Christian Prudhomme: “I want to believe that cycling is no longer the black sheep”

Christian Prudhomme, director of the Tour de France, last week in Bilbao.

Christian Prudhomme (Saint-Omer, France, 60 years old) is a television journalist, but since 2007 he has been on the other side of the cameras as director of the Tour de France. “Although my job is that of a reporter, running the race is a mission,” he says. In Bilbao, where he spent the weekend, he presented the 2023 exit, “which the Basques have insistently requested,” he says.

Question. How is the Health Tour in the middle of the pandemic?

Answer. The health of the Tour is good, the same as always. The impact of the race has been the same as in other years and we are at the top, at the top. It is true that it has not been able to be followed so closely by fans on the roadside, but the television audiences have been satisfactory, because the people were at home. Yes it has affected cycling in general because many races were suspended. The base of cycling was damaged.

P. Have they lost financial support after a year of crisis?

R. No, the sponsors are still there. It is true that we have had to make an effort because many of the races we organize have not been able to take place and more money has been spent in preparing the mandatory protocols for the pandemic.

P. Did you ever think at any time last year that the Tour could not be held?

R. Not really. The worst moment we experienced was in spring, because we did not know when it could be done, but we were moving forward in coordination with the authorities. We hold the pull well.

P. Will they follow the same sanitary protocols this year?

R. We will adapt them. Last year, if there were two positives on the same team, all riders from that team had to retire. It affected 30 members of the group. That was the biggest fear we had, but we managed to establish the measures to avoid it, to protect the cyclists and their environment. That worked for us. Now, the advancement of vaccination will make things easier.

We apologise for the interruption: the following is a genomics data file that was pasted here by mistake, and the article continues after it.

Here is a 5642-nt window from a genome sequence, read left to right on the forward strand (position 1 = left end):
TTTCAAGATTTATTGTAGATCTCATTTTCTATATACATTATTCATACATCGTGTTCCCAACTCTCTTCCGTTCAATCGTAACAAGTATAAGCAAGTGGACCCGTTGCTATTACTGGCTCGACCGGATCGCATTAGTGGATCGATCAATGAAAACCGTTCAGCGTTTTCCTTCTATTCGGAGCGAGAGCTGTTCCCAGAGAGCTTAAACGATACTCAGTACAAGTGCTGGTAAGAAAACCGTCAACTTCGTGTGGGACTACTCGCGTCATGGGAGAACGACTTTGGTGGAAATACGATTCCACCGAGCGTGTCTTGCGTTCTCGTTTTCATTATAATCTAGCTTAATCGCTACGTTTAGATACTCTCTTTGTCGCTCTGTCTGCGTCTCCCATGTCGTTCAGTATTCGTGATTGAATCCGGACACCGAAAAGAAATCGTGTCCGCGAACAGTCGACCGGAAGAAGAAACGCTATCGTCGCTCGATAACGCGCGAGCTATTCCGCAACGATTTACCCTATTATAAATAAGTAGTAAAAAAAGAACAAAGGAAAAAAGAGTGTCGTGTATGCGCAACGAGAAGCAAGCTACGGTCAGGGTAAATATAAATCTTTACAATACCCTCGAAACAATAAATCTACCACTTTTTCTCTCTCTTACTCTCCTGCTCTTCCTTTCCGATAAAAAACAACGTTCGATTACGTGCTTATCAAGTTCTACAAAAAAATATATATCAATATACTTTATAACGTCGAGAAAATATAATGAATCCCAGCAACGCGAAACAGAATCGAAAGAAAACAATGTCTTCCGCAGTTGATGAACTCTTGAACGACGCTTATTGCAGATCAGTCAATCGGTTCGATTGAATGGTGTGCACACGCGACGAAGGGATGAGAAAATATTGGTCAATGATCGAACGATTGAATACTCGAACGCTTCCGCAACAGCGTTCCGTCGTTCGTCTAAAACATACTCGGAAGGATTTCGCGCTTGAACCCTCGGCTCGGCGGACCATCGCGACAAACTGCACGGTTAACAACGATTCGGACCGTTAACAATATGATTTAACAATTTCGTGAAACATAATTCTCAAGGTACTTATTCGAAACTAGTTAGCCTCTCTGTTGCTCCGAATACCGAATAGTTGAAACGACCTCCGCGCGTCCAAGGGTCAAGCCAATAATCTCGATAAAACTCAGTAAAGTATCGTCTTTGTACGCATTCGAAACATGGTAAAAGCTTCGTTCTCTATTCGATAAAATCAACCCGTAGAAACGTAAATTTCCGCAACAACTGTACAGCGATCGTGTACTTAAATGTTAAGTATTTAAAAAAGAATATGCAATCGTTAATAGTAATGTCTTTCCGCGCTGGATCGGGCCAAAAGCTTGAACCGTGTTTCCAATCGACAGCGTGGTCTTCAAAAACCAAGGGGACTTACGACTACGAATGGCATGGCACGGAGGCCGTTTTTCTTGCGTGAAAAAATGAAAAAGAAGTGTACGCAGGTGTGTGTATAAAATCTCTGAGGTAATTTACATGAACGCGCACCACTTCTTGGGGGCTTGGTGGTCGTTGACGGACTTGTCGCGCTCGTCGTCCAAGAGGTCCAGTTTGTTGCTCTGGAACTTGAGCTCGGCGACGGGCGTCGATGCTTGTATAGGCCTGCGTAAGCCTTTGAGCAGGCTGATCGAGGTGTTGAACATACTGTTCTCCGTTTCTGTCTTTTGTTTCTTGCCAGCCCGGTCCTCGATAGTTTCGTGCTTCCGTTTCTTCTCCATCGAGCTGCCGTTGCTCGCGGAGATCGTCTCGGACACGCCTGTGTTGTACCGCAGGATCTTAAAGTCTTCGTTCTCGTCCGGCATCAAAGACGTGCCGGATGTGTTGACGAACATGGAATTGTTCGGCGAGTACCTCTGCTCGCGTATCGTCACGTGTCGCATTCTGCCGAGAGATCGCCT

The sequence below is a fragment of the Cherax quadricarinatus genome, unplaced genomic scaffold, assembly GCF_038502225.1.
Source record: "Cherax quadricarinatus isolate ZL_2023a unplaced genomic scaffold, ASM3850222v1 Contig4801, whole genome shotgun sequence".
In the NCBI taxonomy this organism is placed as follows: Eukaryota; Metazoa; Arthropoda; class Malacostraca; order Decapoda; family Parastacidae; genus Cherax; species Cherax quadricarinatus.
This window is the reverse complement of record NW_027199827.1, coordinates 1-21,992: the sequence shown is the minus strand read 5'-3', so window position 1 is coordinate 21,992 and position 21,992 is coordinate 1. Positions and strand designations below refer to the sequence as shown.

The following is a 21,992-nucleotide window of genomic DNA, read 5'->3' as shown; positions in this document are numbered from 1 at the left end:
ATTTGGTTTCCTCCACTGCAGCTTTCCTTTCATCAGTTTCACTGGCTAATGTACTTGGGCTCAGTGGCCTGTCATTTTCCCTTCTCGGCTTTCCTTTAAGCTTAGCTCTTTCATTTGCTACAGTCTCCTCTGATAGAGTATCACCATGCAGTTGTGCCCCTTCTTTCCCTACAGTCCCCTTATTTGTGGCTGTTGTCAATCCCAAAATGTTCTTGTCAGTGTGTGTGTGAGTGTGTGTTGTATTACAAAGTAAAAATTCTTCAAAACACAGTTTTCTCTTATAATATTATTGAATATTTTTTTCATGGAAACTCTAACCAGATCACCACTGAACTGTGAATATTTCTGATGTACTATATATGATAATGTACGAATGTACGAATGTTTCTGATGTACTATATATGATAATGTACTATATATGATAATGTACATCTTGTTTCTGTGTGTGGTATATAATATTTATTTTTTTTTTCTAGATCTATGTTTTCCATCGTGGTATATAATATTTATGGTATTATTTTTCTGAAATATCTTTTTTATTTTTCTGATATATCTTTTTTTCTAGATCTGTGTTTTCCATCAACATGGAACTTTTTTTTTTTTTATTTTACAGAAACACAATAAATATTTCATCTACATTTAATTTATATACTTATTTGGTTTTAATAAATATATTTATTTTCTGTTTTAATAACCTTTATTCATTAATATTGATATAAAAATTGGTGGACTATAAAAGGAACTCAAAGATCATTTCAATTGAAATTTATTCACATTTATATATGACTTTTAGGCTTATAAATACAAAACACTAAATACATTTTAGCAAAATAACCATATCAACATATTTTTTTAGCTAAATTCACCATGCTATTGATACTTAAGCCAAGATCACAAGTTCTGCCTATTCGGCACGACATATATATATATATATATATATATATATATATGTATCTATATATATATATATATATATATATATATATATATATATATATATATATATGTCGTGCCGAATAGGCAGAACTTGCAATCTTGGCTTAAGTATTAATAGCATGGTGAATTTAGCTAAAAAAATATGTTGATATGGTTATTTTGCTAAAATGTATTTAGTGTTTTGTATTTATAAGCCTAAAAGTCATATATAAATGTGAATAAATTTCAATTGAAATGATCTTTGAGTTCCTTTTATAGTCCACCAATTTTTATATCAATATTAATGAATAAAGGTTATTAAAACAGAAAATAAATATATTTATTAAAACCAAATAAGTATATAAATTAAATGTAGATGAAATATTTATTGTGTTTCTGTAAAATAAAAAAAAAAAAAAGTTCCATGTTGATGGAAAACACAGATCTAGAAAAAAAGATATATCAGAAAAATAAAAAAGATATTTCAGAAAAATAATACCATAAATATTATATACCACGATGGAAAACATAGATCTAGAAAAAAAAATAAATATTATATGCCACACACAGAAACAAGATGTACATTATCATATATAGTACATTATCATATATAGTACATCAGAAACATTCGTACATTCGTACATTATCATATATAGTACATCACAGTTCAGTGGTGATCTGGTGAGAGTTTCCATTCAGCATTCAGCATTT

P. Will there be some kind of privilege to vaccinate cyclists?

R. Obviously not.

P. Do you expect to return to normal in 2022?

R. We hope, yes. That there are people in the gutters and in the mountains is essential. The proximity of the public gives a different dimension to the Tour, or the Champions League. That there are young people, old people, people of any profession or age, who come to see the cycling champions, who are also waiting to be able to race among the people. We dream of the moment when we can say: Out with masks! That the cyclists see the smile of the people.

P. The Tour has changed a lot since it started, but the director’s job?

R. Too. The only common characteristic among directors is that we have all been journalists. I worked in radio and television, but I am not doing like Henri Desgrange or Jacques Goddet, who wrote their chronicles or columns at the end of the stages, it would no longer be possible. Now 184 cyclists run and there are more than 2,000 accredited journalists. When Jean Marie Leblanc hired me to succeed him, I did not have the impression that I was leaving journalism, but I have realized that what I do now is like a mission, it is not a job. It has become my life.

P. Where were you most surprised by the impact of the Tour?

R. In Yorkshire, in 2014. In the Basque Country it is more normal to find the fervor of the people, but there were two million people on the street. We did not expect that, it was extraordinary, incredible. There are two audiences that are the best, the one from Flanders and the Basque, who understand cycling, know the riders, and cheer. When we got to Yorkshire we saw that it was the same there too. It is a great challenge for the Basque Country to do better and exceed those figures.

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